Security risks of crypto derivatives
Low liquidity: It is reported that a sell-order with the size of 3,645 BTC could have caused the price drop of 1.000$ on 17th May 2019 – source. With the current state of the market, players using derivatives can profit large from selling Bitcoin. On some derivative exchanges like Bitmex, it’s possible to use 100x leverage.
This means that you can trade with the size of 100 Bitcoin, while owning just one. Larger players could use those derivatives to bet on the price decline of Bitcoin and then initiate the decline themselves, as demonstrated with the report mentioned. The disadvantaged smaller players face the risk of an illiquid market.
Exchange hacks: With fewer regulation often comes no protection of user funds. In the past, lots of exchanges have been hacked and funds were stolen. Here you can see a list of hacked exchanges, sorted by year and date. While there are fewer derivative exchanges and therefor less security issues versus usual crypto exchanges, it’s naive to think that issues won’t happen with more derivative exchanges launching.
Asset risk: As the name of derivatives comes from deriving the price of the underlying asset, the asset itself is a security risk to the derivative. If an actor finds a way to maliciously create endless units of a cryptocurrency, the cryptocurrency and the derivative may face large price declines within seconds.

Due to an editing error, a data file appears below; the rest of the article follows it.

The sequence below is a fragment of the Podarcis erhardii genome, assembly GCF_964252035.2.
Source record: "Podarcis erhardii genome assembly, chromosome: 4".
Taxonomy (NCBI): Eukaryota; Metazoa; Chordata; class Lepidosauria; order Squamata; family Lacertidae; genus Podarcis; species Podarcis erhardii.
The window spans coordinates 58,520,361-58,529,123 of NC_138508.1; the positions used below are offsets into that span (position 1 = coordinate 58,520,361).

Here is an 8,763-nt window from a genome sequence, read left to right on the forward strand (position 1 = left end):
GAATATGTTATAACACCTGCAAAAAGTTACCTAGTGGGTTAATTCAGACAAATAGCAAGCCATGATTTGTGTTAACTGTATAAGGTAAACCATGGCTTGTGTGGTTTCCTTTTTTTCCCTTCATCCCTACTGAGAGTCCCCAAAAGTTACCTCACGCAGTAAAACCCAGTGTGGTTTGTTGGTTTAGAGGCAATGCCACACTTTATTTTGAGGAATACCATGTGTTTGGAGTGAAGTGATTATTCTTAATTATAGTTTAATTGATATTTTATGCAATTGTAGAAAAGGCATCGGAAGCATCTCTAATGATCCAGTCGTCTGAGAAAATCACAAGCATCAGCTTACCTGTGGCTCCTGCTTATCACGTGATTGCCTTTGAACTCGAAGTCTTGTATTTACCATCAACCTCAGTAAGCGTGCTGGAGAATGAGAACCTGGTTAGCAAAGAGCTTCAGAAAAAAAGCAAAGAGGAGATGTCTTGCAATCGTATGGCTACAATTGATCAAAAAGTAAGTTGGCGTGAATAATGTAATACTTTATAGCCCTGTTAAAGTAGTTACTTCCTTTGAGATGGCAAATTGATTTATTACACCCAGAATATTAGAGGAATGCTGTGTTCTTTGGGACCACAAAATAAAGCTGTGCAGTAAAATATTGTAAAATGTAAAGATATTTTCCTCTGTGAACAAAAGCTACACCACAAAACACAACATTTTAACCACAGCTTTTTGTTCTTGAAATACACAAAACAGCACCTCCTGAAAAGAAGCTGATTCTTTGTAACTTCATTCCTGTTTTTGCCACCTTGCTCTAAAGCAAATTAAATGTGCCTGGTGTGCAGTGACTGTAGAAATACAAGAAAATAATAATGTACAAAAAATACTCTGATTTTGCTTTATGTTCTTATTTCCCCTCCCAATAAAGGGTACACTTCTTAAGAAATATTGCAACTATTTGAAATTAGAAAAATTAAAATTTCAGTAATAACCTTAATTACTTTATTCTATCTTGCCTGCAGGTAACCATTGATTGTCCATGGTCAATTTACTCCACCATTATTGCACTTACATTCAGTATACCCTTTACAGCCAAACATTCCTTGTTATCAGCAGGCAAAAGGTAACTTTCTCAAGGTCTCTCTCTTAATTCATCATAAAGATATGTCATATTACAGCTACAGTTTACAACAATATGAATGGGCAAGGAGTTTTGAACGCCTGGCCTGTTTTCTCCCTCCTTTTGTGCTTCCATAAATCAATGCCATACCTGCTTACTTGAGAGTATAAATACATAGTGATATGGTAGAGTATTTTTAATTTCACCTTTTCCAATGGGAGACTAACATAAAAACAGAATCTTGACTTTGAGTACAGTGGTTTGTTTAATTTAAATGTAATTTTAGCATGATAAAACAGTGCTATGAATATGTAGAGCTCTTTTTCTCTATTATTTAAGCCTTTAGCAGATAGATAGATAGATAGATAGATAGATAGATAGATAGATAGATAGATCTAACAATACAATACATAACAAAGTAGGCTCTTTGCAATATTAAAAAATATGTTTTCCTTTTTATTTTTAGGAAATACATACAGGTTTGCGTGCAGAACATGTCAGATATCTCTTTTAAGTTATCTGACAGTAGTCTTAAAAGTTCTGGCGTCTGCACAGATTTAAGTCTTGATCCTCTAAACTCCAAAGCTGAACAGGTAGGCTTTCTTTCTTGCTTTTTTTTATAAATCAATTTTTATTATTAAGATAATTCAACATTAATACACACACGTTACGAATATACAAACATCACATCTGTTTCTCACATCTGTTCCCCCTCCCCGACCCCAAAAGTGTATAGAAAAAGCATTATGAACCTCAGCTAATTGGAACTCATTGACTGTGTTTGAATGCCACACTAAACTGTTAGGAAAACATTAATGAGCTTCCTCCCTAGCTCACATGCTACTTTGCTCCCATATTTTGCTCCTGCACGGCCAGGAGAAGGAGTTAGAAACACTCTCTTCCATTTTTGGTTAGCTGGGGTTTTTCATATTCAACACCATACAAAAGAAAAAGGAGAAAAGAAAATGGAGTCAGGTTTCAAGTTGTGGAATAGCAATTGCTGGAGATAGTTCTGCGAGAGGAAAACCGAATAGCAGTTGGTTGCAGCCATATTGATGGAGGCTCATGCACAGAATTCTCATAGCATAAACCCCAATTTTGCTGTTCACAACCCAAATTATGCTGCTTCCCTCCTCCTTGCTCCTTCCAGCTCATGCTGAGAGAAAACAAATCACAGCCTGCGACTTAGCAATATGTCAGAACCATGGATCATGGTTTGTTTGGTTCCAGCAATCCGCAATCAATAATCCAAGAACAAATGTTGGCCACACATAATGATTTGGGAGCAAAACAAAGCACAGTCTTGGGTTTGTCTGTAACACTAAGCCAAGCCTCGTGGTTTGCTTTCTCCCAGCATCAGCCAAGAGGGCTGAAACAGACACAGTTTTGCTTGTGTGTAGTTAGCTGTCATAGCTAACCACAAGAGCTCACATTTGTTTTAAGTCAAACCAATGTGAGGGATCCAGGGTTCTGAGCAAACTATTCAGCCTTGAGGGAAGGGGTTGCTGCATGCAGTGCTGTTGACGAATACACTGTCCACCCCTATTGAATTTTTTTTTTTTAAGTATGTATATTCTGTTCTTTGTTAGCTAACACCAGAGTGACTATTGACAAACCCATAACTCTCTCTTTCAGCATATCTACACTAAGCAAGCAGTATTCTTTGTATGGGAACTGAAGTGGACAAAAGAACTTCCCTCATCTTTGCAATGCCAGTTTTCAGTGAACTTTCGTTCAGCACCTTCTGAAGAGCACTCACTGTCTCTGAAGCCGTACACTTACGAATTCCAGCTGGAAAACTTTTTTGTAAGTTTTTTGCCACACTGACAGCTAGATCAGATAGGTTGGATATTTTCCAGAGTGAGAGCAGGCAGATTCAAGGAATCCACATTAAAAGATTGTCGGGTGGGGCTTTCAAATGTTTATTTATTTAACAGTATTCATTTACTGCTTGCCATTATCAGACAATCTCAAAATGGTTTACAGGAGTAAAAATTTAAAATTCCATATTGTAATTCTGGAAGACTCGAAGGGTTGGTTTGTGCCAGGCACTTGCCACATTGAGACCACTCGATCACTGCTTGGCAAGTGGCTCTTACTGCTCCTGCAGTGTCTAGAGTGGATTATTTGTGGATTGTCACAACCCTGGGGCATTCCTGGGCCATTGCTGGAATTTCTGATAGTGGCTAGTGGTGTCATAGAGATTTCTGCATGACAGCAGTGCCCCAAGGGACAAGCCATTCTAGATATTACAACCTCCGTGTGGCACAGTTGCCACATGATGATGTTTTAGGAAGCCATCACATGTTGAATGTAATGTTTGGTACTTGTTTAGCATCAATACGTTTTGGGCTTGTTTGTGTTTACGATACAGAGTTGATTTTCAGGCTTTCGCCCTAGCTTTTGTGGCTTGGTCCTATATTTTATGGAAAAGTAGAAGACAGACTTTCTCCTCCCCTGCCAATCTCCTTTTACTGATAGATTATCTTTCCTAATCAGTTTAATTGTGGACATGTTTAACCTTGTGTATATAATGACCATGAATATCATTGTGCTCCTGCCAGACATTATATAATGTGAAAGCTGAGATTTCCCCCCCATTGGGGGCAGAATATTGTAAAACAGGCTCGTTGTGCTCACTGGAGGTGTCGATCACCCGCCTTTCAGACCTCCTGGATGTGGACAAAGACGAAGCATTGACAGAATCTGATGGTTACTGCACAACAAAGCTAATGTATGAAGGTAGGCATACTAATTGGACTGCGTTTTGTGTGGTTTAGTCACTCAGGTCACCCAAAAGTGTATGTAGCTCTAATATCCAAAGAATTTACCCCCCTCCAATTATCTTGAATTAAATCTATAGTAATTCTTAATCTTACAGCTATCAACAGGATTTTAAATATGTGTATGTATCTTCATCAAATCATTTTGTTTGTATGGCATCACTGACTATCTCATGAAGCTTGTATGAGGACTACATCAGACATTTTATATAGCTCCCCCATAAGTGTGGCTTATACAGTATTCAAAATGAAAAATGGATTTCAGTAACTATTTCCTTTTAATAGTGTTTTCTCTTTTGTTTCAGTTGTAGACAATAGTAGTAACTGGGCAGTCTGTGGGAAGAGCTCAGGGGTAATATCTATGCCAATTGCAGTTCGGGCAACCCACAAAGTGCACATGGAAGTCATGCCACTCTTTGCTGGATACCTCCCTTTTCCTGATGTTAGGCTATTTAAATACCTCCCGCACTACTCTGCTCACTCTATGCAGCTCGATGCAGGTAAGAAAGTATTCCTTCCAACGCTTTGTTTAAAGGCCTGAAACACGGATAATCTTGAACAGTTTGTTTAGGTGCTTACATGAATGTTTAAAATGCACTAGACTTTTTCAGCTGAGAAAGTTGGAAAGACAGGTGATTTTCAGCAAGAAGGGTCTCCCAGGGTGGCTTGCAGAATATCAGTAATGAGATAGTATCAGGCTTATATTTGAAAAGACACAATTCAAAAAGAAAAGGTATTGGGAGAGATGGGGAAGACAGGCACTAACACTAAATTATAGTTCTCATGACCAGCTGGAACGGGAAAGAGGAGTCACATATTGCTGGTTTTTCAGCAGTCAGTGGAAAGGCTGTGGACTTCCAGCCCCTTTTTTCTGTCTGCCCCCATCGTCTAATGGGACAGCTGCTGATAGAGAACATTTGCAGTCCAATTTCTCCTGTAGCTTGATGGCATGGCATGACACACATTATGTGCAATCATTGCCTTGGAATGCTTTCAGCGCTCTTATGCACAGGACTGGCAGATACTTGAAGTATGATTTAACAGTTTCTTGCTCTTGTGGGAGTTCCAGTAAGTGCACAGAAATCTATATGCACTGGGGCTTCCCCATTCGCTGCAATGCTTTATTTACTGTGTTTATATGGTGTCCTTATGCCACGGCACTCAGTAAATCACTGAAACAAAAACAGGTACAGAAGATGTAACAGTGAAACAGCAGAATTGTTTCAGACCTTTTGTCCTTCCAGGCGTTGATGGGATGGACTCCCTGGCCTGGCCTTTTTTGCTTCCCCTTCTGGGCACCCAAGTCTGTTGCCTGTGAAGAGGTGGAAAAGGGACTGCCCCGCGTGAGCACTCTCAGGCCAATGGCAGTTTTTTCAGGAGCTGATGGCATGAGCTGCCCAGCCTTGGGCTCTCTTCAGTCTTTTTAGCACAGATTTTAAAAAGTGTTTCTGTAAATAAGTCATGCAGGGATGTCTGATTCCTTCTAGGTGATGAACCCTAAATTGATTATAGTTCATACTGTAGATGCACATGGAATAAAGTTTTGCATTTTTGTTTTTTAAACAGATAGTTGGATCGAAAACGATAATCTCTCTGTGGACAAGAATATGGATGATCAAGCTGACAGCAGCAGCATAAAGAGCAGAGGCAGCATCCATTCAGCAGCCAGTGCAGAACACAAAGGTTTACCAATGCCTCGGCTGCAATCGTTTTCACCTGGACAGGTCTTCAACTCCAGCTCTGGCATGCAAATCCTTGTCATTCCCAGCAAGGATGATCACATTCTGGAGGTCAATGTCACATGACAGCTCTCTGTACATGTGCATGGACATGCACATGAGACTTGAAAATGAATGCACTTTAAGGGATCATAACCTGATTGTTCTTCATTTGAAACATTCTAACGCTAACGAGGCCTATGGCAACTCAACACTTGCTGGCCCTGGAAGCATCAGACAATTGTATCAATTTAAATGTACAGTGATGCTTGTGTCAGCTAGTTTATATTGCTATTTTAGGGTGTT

Malware: Since the rise of cryptocurrencies in 2016-2017, malicious software like wallet stealer or clipboard replacer got popular. Those are a big risk to the use of crypto derivatives, as all of your money could be gone by the malware replacing your derivative exchange wallet address with a fraudulent one. To best prevent this risk, you have to be cautious and use a good antivirus software.
Fraud: The risk also can come from pure fraudulent activity by the exchange itself. In the case of the crypto exchange QuadrigaCX, a ponzi scheme fraud. The owner spent, traded and used assets the clients deposited at QuadrigaCX, according to the OSC (Ontario Securities Commission) – source.Continue reading